Seagate Reveals World's Biggest HDD At 16 TB

Seagate shows off the one HDD to rule them all with a capacity of 16 TB. The company hopes to achieve 100 TB in 5-7 years.

Ever wanted to have all of your Steam games installed at once, while keeping all your downloaded movies, pictures and documents? Seagate revealed a new HDD that will let you do that and still have plenty of space to spare. The Exos 16 TB hard drive using HAMR technology is now the world’s biggest HDD in terms of capacity overtaking the 14 TB Barracuda Pro.

The new model is intended for the enterprise market, but that won’t last. Since the 14 TB Barracuda Pro is a consumer model, a 2 TB upgrade shouldn’t be hard to muster. You won’t need to wait long for 16 TB consumer models. So, if the upgrade is “just” 2 TB, why is this major tech news? Beyond it nabbing the title of “biggest HDD,” the Exos 16 TB includes some new technological solutions.

HAMR, which is the acronym for heat-assisted magnetic recording, to be precise. This replaces the regular PMR, perpendicular magnetic recording, found in most HDDs. To the average consumer, this doesn’t mean much at all. However, Seagate believes that HAMR is the key to making significantly larger capacities readily available shortly.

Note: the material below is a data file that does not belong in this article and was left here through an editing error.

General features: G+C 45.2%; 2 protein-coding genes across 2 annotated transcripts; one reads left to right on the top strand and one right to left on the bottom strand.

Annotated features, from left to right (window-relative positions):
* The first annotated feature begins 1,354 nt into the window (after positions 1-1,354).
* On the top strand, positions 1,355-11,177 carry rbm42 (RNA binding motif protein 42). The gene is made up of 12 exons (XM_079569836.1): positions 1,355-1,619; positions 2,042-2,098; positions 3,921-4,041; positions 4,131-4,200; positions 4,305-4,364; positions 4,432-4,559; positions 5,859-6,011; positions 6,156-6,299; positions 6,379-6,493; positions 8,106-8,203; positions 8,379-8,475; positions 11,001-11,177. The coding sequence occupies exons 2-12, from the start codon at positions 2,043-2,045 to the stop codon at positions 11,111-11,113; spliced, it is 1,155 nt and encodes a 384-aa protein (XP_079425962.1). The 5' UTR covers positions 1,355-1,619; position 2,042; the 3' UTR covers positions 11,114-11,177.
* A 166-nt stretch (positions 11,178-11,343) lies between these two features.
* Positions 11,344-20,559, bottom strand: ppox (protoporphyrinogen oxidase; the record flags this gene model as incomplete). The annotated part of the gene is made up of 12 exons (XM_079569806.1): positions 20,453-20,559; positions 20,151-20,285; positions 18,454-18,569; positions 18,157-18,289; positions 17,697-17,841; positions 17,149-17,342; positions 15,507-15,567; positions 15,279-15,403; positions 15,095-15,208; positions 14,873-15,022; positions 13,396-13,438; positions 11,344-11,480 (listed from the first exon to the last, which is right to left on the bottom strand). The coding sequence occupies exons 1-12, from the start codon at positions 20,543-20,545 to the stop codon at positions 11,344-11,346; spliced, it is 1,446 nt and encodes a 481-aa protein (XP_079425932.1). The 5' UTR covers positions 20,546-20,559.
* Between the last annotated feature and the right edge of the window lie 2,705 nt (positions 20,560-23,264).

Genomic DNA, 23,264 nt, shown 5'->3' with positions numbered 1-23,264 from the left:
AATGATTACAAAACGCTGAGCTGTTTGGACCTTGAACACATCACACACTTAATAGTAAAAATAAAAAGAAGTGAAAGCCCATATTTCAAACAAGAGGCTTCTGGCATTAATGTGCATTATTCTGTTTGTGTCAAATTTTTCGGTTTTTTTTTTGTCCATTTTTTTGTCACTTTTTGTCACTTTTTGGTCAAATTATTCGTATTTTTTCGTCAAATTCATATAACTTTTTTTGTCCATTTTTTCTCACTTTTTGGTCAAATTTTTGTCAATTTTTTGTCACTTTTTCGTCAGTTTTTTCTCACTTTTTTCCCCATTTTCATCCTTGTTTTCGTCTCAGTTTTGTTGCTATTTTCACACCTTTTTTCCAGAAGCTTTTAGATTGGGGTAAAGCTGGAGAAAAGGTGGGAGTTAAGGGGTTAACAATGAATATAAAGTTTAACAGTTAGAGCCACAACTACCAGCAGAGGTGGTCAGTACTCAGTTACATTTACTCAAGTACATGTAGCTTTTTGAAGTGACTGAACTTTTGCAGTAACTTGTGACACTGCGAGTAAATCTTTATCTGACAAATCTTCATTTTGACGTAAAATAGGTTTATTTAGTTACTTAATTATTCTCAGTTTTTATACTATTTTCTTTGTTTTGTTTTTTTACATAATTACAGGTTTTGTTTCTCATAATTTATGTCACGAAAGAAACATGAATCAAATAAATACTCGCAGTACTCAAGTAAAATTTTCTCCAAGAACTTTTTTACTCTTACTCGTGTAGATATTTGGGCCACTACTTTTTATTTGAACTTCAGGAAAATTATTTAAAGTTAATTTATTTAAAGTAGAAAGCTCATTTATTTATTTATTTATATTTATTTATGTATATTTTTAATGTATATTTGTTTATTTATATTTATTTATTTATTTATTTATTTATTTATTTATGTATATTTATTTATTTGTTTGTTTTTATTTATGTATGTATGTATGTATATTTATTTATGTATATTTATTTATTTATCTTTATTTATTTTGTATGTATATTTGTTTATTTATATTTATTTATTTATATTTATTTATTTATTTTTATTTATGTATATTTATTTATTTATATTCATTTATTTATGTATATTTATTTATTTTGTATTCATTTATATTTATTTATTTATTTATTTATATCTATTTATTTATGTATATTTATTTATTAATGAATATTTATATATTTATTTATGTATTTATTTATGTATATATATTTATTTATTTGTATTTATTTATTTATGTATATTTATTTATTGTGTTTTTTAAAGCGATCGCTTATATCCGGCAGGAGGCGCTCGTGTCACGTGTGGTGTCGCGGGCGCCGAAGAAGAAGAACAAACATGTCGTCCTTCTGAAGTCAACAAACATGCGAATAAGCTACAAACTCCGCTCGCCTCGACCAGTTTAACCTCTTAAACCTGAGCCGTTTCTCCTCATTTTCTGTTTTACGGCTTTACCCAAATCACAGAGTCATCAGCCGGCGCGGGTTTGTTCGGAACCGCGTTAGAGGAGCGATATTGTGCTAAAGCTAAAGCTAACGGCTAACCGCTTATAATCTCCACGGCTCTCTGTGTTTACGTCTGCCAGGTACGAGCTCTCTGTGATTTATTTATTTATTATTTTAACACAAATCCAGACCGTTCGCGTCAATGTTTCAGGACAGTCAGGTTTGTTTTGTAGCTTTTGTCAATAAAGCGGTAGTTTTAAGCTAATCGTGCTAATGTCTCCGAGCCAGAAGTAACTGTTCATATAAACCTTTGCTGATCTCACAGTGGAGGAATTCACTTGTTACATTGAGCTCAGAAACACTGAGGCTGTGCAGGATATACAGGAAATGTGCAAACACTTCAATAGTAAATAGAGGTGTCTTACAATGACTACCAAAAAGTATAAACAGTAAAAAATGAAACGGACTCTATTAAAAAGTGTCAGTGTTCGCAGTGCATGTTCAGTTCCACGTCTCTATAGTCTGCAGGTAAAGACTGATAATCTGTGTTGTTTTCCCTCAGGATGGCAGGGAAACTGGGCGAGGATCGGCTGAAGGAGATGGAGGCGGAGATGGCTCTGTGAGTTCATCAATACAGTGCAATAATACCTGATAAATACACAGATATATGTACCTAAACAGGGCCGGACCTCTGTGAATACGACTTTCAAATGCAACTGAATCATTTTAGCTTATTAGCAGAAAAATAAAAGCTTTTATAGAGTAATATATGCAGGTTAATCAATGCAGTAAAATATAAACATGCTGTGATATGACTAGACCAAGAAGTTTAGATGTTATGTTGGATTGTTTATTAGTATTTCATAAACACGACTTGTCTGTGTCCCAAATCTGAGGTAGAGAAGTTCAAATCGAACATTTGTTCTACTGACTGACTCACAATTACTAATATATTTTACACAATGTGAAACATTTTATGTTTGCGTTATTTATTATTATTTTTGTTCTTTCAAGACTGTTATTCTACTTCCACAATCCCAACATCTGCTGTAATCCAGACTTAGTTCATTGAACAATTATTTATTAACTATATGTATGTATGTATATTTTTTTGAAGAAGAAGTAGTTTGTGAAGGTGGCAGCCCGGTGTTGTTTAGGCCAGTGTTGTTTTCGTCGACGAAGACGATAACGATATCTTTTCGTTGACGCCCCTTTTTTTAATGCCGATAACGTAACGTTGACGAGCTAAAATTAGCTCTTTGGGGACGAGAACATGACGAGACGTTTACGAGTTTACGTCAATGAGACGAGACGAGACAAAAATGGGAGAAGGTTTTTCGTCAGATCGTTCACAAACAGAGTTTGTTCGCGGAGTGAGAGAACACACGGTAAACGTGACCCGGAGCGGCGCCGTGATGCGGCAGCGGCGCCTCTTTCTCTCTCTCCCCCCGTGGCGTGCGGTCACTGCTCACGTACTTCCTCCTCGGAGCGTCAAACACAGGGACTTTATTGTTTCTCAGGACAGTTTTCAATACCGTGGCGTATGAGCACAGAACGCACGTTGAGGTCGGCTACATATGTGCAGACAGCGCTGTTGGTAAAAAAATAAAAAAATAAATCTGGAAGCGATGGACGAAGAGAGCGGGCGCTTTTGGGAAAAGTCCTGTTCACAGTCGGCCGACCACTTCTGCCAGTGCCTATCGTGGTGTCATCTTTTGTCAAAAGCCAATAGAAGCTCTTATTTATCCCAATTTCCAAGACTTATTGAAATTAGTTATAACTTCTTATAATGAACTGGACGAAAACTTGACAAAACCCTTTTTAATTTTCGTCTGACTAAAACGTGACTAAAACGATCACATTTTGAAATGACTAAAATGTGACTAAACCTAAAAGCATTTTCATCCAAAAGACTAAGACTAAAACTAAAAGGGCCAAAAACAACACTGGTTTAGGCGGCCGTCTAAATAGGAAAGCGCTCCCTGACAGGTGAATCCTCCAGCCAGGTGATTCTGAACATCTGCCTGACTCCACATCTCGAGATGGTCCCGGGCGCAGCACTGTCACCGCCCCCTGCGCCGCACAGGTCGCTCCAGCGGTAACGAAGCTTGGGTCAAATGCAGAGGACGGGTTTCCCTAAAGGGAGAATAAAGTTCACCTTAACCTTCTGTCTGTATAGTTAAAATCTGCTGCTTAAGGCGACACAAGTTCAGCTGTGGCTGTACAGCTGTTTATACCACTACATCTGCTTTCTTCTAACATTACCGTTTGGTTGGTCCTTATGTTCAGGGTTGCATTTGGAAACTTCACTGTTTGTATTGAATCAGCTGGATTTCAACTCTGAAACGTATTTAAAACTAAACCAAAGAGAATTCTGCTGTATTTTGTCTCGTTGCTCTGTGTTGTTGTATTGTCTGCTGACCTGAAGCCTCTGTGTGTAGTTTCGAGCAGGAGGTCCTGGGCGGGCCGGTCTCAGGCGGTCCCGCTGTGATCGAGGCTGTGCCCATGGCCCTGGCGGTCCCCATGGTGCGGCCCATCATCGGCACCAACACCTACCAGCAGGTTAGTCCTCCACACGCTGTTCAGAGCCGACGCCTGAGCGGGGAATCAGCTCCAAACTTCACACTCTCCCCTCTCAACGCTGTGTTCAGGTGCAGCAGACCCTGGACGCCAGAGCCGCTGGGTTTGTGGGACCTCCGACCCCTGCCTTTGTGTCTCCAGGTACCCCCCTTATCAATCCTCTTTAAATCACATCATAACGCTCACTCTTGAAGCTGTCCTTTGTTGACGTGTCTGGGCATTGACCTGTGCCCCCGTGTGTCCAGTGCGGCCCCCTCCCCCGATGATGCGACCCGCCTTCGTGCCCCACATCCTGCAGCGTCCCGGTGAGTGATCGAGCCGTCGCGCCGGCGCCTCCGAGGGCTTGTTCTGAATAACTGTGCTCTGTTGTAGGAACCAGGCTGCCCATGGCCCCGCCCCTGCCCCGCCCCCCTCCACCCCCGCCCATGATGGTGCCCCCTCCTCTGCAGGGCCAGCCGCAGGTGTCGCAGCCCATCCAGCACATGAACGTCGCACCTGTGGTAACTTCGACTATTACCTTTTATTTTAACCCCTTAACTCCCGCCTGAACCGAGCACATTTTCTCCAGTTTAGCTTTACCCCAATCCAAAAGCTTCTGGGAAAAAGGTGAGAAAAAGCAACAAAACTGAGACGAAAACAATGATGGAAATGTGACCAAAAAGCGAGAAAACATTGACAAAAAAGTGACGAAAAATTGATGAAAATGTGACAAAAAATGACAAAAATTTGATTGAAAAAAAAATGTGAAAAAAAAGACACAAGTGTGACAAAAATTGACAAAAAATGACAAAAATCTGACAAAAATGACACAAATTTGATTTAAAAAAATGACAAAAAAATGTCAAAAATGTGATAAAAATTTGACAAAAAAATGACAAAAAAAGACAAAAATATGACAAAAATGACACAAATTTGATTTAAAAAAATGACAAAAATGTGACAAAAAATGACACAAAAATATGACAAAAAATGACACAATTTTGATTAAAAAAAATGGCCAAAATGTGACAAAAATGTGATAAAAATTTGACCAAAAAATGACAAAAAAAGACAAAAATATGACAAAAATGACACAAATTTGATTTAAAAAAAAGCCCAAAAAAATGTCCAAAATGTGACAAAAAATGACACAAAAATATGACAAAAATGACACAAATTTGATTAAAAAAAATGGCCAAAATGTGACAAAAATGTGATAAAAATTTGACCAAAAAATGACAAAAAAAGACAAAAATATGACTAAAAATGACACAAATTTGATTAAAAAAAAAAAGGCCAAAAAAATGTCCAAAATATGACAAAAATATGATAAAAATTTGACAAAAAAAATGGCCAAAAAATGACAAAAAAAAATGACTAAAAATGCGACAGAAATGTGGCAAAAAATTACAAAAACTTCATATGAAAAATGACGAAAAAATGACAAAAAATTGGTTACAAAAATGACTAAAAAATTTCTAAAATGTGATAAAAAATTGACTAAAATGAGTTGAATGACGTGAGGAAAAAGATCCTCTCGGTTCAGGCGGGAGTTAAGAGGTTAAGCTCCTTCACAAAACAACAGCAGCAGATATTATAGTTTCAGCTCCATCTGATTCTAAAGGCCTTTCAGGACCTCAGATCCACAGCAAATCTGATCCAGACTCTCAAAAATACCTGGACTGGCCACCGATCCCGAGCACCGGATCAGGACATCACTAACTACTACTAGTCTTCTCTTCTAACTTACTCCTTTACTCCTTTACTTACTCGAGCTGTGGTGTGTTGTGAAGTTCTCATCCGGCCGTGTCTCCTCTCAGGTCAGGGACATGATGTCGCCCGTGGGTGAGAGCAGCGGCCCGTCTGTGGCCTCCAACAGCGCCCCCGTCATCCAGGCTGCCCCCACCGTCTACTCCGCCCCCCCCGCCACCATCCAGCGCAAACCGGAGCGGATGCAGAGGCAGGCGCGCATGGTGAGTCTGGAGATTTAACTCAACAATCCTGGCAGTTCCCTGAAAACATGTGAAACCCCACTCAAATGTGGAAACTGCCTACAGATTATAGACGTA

The company has laid out some of its plans for upcoming models. They claim to be on-track in their plans to go over 20 TB capacities as soon as 2020, with the massive 100 TB milestone only being 5-7 years away. It wasn’t too long ago when the jump to 1 TB was lauded as the next big thing. To have 100 TB within reach already is a great way to contextualize just how drastically things have sped up.

In a world where SSDs have become more and more common, one might ask what the point of even developing newer and bigger HDDs is. Seagate has pre-emptively defended its HDD development in a blog post recently. They cite IDC reports indicating a tenfold increase in worldwide data creation by 2020. SSDs are not the best choice for read-only bulk storage due to smaller capacities and higher cost. For backups and archiving, huge HDDs make more sense.

Sticking to the present, however, the Exos 16 TB model is equipped with SATA 6Gbps and 12Gbps SAS interfaces, and since it fits the 3.5-inch HDD form factor, it should work perfectly with any modern PC. It’s fully formatted from the get-go, so this should be a plug and play affair. We don’t know about the price. However, more info is likely to be released soon.

In other storage news, Patriot recently released a new line of PCIe SSDs.